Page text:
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Posted on April 17th, 2014, by

The article Is Google Making Us Stupid? raises an important question concerning the impact of internet on human brain and consciousness. The author views the impact of internet on human brain critically and insists on the negative impact of internet on human brain and lifestyle. However, such a view of the author on internet is rather superficial and subjective than objective and adequate. In fact, the author stands on the ground that changes that occur to human brain under the impact of internet are always negative, although he definitely fails to view those changes in a positive light, while the objective analysis of the impact of internet on human brain and lifestyle requires two-sided view on the issue.

Nicholas Carr, the author of the article, is very skeptical about the impact of internet on human brain and the behavior of individuals. In fact, he tends to view the impact of internet on brain as negative. The author argues that internet leads to the change in the reading style, when thoughtful and attentive reading is replaced by skimming. Therefore, the author insists that readers cannot read texts attentively, instead, they just skim it to obtain key information about it. Hence, Carr insists that such skimming instead of attentive reading leads to the degradation of readers and change in functioning of the brain in terms of the perception of the information.

However, Carr apparently underestimates positive effects of internet on human life and brain. The author fails to reveal the full extent to which internet The reading style is apparently secondary compared to the accessibility of information which has become possible due to internet. Today, people can share information easily and they may obtain virtually any information they need via internet. Hence, internet is a tool, which people can use to obtain the information they are looking for.

Changes that may occur to human mind under the impact of internet are not actually signs of degradation. Instead, they are adaptation factors that help human brain to adapt to the information overload. Internet does not make people stupid. Instead, internet makes people capable to process the larger volume of information in shorter time. People suffer the information overload. Human brain cannot perceive as much information as users can find and have access to in internet. As a result, human brain adapts to the information overload and slips to selective reading or skimming to obtain the key information. However, skimming or selective reading do not necessarily mean the brain degradation as Carr insists. Instead, the change of the reading style does not necessarily lead to the change in perception. Similarly, the author could argue that human brain would degrade after the introduction of computers, television, books, writing, and other achievements of human civilization, which actually accelerated the development of science, technology and society, instead of destroying them as Carr predicts.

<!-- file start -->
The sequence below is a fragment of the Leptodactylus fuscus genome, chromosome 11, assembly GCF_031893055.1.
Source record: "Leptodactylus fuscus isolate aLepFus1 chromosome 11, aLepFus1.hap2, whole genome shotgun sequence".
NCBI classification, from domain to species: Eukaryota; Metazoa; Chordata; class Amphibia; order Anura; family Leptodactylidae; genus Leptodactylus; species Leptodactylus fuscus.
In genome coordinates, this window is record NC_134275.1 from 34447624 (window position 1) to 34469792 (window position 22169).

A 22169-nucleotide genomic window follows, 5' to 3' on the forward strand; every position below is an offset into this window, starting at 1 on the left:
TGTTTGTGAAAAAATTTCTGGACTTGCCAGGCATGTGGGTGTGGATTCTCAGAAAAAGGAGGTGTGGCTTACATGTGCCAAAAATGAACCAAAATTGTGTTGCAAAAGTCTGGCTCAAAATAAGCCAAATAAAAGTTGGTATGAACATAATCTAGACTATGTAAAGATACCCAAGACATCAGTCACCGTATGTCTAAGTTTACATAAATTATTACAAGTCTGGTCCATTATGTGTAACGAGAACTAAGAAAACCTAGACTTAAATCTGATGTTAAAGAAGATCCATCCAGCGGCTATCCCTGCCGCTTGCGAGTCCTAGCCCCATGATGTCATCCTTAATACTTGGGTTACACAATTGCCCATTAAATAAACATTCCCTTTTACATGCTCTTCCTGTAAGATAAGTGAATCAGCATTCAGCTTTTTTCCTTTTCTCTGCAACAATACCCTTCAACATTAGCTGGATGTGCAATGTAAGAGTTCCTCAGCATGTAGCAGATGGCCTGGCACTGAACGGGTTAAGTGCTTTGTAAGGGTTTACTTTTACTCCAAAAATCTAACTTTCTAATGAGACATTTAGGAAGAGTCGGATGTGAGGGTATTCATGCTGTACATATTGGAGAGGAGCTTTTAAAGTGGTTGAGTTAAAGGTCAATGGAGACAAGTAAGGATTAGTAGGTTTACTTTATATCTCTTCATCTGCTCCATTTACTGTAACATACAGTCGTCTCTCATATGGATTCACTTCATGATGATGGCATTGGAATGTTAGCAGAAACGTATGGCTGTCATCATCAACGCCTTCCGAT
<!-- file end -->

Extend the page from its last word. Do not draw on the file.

Therefore, the author of the article views the impact of internet on human brain in the negative light, while internet may have a positive impact on human brain. If the audience follows the logic of the author, the only plausible conclusion is that no further changes in the way of perception of information have positive impact on human brain. Carr refers to Socrates, who argued that writing has a destructive impact on human knowledge that could be replaced by written text. In fact, Carr just carries on Socrates’ philosophy. If the audience accepted this philosophy, then the human civilization as still living in the ancient world without writing and any other manifestation of progress of human knowledge and science because if its potentially dangerous impact on human brain and lifestyle.

In fact, similar warnings emerged in the time of the rise of the television era, when many critics of television argued that television will have a destructive impact on human mind and psychology. Hence, Carr just slips to Socrates’ fallacy and treats internet as a threat to human mind, while internet is just like writing for ancient people it just opens wider opportunities for sharing and acquisition of knowledge without limiting human brain. In such a way, Carr slips to the view on the progress of human society and technology as a threat to the future of the society. Such a view is paradoxical, taking into consideration all the benefits internet has brought and will bring to the human society. Carr’s logic is erroneous because it views the technological progress as a threat to human brain, individuals and society at large. However, the author fails to understand that the change in the mode of thinking or information processing cannot lead to the degradation of brain or human society.

What does lead to the degradation is the devaluation of humanistic values. In this regard, it is much more important what people read using internet instead of how they read it. However, Carr insists on the contrary that is definitely illogical and absurd in a way.

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